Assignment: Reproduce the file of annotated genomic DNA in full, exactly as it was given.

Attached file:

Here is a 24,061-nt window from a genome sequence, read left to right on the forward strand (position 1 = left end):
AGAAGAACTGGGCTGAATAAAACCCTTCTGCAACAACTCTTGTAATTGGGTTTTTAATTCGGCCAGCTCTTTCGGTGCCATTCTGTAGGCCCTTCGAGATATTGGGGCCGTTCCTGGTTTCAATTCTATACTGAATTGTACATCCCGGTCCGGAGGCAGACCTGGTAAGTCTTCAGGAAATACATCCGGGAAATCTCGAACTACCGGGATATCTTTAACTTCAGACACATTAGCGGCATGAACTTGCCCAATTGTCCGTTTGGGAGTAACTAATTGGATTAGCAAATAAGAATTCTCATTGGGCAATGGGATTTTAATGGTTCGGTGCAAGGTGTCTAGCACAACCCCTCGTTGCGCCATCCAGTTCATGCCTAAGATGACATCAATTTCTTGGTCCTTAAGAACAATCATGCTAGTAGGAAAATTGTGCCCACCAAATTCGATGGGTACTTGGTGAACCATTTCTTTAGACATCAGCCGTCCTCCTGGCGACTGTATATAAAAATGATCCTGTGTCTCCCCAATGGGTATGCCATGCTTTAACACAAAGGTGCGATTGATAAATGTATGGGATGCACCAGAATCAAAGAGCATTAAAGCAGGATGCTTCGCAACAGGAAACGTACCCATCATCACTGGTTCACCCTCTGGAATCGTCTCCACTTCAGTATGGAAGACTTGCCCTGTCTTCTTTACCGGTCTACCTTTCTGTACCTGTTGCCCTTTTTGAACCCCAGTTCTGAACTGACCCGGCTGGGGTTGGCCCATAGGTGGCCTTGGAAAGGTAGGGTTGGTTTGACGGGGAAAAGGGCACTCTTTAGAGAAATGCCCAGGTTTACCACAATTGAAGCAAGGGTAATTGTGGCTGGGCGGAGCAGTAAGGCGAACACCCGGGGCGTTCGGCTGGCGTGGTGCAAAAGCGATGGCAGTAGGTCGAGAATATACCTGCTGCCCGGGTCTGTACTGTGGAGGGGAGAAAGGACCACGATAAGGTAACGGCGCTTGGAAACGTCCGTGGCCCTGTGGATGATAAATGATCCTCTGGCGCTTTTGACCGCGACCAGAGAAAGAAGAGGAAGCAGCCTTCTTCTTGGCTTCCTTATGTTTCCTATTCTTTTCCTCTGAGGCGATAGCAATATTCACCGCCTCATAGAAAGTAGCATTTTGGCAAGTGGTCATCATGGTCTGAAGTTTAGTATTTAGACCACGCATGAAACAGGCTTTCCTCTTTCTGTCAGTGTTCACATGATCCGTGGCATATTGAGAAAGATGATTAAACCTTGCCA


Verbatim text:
Here is a 24,061-nt window from a genome sequence, read left to right on the forward strand (position 1 = left end):
AGAAGAACTGGGCTGAATAAAACCCTTCTGCAACAACTCTTGTAATTGGGTTTTTAATTCGGCCAGCTCTTTCGGTGCCATTCTGTAGGCCCTTCGAGATATTGGGGCCGTTCCTGGTTTCAATTCTATACTGAATTGTACATCCCGGTCCGGAGGCAGACCTGGTAAGTCTTCAGGAAATACATCCGGGAAATCTCGAACTACCGGGATATCTTTAACTTCAGACACATTAGCGGCATGAACTTGCCCAATTGTCCGTTTGGGAGTAACTAATTGGATTAGCAAATAAGAATTCTCATTGGGCAATGGGATTTTAATGGTTCGGTGCAAGGTGTCTAGCACAACCCCTCGTTGCGCCATCCAGTTCATGCCTAAGATGACATCAATTTCTTGGTCCTTAAGAACAATCATGCTAGTAGGAAAATTGTGCCCACCAAATTCGATGGGTACTTGGTGAACCATTTCTTTAGACATCAGCCGTCCTCCTGGCGACTGTATATAAAAATGATCCTGTGTCTCCCCAATGGGTATGCCATGCTTTAACACAAAGGTGCGATTGATAAATGTATGGGATGCACCAGAATCAAAGAGCATTAAAGCAGGATGCTTCGCAACAGGAAACGTACCCATCATCACTGGTTCACCCTCTGGAATCGTCTCCACTTCAGTATGGAAGACTTGCCCTGTCTTCTTTACCGGTCTACCTTTCTGTACCTGTTGCCCTTTTTGAACCCCAGTTCTGAACTGACCCGGCTGGGGTTGGCCCATAGGTGGCCTTGGAAAGGTAGGGTTGGTTTGACGGGGAAAAGGGCACTCTTTAGAGAAATGCCCAGGTTTACCACAATTGAAGCAAGGGTAATTGTGGCTGGGCGGAGCAGTAAGGCGAACACCCGGGGCGTTCGGCTGGCGTGGTGCAAAAGCGATGGCAGTAGGTCGAGAATATACCTGCTGCCCGGGTCTGTACTGTGGAGGGGAGAAAGGACCACGATAAGGTAACGGCGCTTGGAAACGTCCGTGGCCCTGTGGATGATAAATGATCCTCTGGCGCTTTTGACCGCGACCAGAGAAAGAAGAGGAAGCAGCCTTCTTCTTGGCTTCCTTATGTTTCCTATTCTTTTCCTCTGAGGCGATAGCAATATTCACCGCCTCATAGAAAGTAGCATTTTGGCAAGTGGTCATCATGGTCTGAAGTTTAGTATTTAGACCACGCATGAAACAGGCTTTCCTCTTTCTGTCAGTGTTCACATGATCCGTGGCATATTGAGAAAGATGATTAAACCTTGCCA